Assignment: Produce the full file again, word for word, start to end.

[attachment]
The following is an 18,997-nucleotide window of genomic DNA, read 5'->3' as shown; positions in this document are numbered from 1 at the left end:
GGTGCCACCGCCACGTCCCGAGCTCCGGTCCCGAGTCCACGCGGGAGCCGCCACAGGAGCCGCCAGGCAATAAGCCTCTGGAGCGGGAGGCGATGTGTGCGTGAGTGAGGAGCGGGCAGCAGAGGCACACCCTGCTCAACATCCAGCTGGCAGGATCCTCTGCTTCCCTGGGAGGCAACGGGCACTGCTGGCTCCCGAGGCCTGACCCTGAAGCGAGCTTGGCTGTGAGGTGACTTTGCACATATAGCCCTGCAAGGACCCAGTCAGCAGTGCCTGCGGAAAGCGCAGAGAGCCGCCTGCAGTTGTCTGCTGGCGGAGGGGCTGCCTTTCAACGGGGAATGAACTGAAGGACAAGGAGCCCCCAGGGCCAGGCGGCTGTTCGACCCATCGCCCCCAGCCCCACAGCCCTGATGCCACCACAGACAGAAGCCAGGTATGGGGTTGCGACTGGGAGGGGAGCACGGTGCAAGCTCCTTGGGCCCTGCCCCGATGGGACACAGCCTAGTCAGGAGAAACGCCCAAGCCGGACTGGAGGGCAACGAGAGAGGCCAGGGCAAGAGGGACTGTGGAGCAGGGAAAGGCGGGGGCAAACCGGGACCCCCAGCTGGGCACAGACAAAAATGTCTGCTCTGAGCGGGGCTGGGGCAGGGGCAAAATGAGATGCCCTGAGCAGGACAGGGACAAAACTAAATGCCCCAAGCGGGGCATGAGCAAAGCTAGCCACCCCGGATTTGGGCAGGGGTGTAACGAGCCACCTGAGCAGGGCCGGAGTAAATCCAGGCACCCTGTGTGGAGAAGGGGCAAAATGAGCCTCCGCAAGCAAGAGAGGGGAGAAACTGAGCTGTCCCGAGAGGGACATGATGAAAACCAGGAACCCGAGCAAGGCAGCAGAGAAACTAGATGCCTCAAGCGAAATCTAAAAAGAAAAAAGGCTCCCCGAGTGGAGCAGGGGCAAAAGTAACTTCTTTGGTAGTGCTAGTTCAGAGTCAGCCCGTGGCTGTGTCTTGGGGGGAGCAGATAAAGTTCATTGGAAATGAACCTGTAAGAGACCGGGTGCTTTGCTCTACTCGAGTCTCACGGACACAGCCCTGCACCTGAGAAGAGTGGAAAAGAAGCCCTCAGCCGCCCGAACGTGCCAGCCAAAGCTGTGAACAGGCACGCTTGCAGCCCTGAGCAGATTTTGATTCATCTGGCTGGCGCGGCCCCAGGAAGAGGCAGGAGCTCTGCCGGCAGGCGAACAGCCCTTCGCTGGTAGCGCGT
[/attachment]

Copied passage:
The following is an 18,997-nucleotide window of genomic DNA, read 5'->3' as shown; positions in this document are numbered from 1 at the left end:
GGTGCCACCGCCACGTCCCGAGCTCCGGTCCCGAGTCCACGCGGGAGCCGCCACAGGAGCCGCCAGGCAATAAGCCTCTGGAGCGGGAGGCGATGTGTGCGTGAGTGAGGAGCGGGCAGCAGAGGCACACCCTGCTCAACATCCAGCTGGCAGGATCCTCTGCTTCCCTGGGAGGCAACGGGCACTGCTGGCTCCCGAGGCCTGACCCTGAAGCGAGCTTGGCTGTGAGGTGACTTTGCACATATAGCCCTGCAAGGACCCAGTCAGCAGTGCCTGCGGAAAGCGCAGAGAGCCGCCTGCAGTTGTCTGCTGGCGGAGGGGCTGCCTTTCAACGGGGAATGAACTGAAGGACAAGGAGCCCCCAGGGCCAGGCGGCTGTTCGACCCATCGCCCCCAGCCCCACAGCCCTGATGCCACCACAGACAGAAGCCAGGTATGGGGTTGCGACTGGGAGGGGAGCACGGTGCAAGCTCCTTGGGCCCTGCCCCGATGGGACACAGCCTAGTCAGGAGAAACGCCCAAGCCGGACTGGAGGGCAACGAGAGAGGCCAGGGCAAGAGGGACTGTGGAGCAGGGAAAGGCGGGGGCAAACCGGGACCCCCAGCTGGGCACAGACAAAAATGTCTGCTCTGAGCGGGGCTGGGGCAGGGGCAAAATGAGATGCCCTGAGCAGGACAGGGACAAAACTAAATGCCCCAAGCGGGGCATGAGCAAAGCTAGCCACCCCGGATTTGGGCAGGGGTGTAACGAGCCACCTGAGCAGGGCCGGAGTAAATCCAGGCACCCTGTGTGGAGAAGGGGCAAAATGAGCCTCCGCAAGCAAGAGAGGGGAGAAACTGAGCTGTCCCGAGAGGGACATGATGAAAACCAGGAACCCGAGCAAGGCAGCAGAGAAACTAGATGCCTCAAGCGAAATCTAAAAAGAAAAAAGGCTCCCCGAGTGGAGCAGGGGCAAAAGTAACTTCTTTGGTAGTGCTAGTTCAGAGTCAGCCCGTGGCTGTGTCTTGGGGGGAGCAGATAAAGTTCATTGGAAATGAACCTGTAAGAGACCGGGTGCTTTGCTCTACTCGAGTCTCACGGACACAGCCCTGCACCTGAGAAGAGTGGAAAAGAAGCCCTCAGCCGCCCGAACGTGCCAGCCAAAGCTGTGAACAGGCACGCTTGCAGCCCTGAGCAGATTTTGATTCATCTGGCTGGCGCGGCCCCAGGAAGAGGCAGGAGCTCTGCCGGCAGGCGAACAGCCCTTCGCTGGTAGCGCGT